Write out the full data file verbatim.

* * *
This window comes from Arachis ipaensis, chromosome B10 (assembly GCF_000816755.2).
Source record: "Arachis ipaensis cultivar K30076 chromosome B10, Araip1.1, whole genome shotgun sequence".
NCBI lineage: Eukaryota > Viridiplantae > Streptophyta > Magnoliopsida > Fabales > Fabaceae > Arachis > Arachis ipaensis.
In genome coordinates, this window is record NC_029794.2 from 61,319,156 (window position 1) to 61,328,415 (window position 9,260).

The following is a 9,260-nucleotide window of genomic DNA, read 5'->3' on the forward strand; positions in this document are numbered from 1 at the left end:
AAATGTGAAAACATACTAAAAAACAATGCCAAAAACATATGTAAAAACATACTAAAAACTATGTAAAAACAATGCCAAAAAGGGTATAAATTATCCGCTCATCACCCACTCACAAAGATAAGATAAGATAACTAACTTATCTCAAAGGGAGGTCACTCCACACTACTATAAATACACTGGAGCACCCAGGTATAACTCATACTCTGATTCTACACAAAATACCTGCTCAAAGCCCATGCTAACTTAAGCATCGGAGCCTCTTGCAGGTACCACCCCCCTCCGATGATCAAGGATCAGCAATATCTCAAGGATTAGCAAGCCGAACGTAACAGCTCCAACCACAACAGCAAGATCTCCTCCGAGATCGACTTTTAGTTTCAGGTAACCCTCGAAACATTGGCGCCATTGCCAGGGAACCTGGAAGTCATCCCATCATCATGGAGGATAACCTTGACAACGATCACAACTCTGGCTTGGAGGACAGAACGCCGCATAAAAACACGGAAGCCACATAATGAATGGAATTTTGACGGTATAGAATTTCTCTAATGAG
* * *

This window comes from Arachis ipaensis, chromosome B10 (assembly GCF_000816755.2).
Source record: "Arachis ipaensis cultivar K30076 chromosome B10, Araip1.1, whole genome shotgun sequence".
NCBI lineage: Eukaryota > Viridiplantae > Streptophyta > Magnoliopsida > Fabales > Fabaceae > Arachis > Arachis ipaensis.
In genome coordinates, this window is record NC_029794.2 from 61,319,156 (window position 1) to 61,328,415 (window position 9,260).

The following is a 9,260-nucleotide window of genomic DNA, read 5'->3' on the forward strand; positions in this document are numbered from 1 at the left end:
AAATGTGAAAACATACTAAAAAACAATGCCAAAAACATATGTAAAAACATACTAAAAACTATGTAAAAACAATGCCAAAAAGGGTATAAATTATCCGCTCATCACCCACTCACAAAGATAAGATAAGATAACTAACTTATCTCAAAGGGAGGTCACTCCACACTACTATAAATACACTGGAGCACCCAGGTATAACTCATACTCTGATTCTACACAAAATACCTGCTCAAAGCCCATGCTAACTTAAGCATCGGAGCCTCTTGCAGGTACCACCCCCCTCCGATGATCAAGGATCAGCAATATCTCAAGGATTAGCAAGCCGAACGTAACAGCTCCAACCACAACAGCAAGATCTCCTCCGAGATCGACTTTTAGTTTCAGGTAACCCTCGAAACATTGGCGCCATTGCCAGGGAACCTGGAAGTCATCCCATCATCATGGAGGATAACCTTGACAACGATCACAACTCTGGCTTGGAGGACAGAACGCCGCATAAAAACACGGAAGCCACATAATGAATGGAATTTTGACGGTATAGAATTTCTCTAATGAG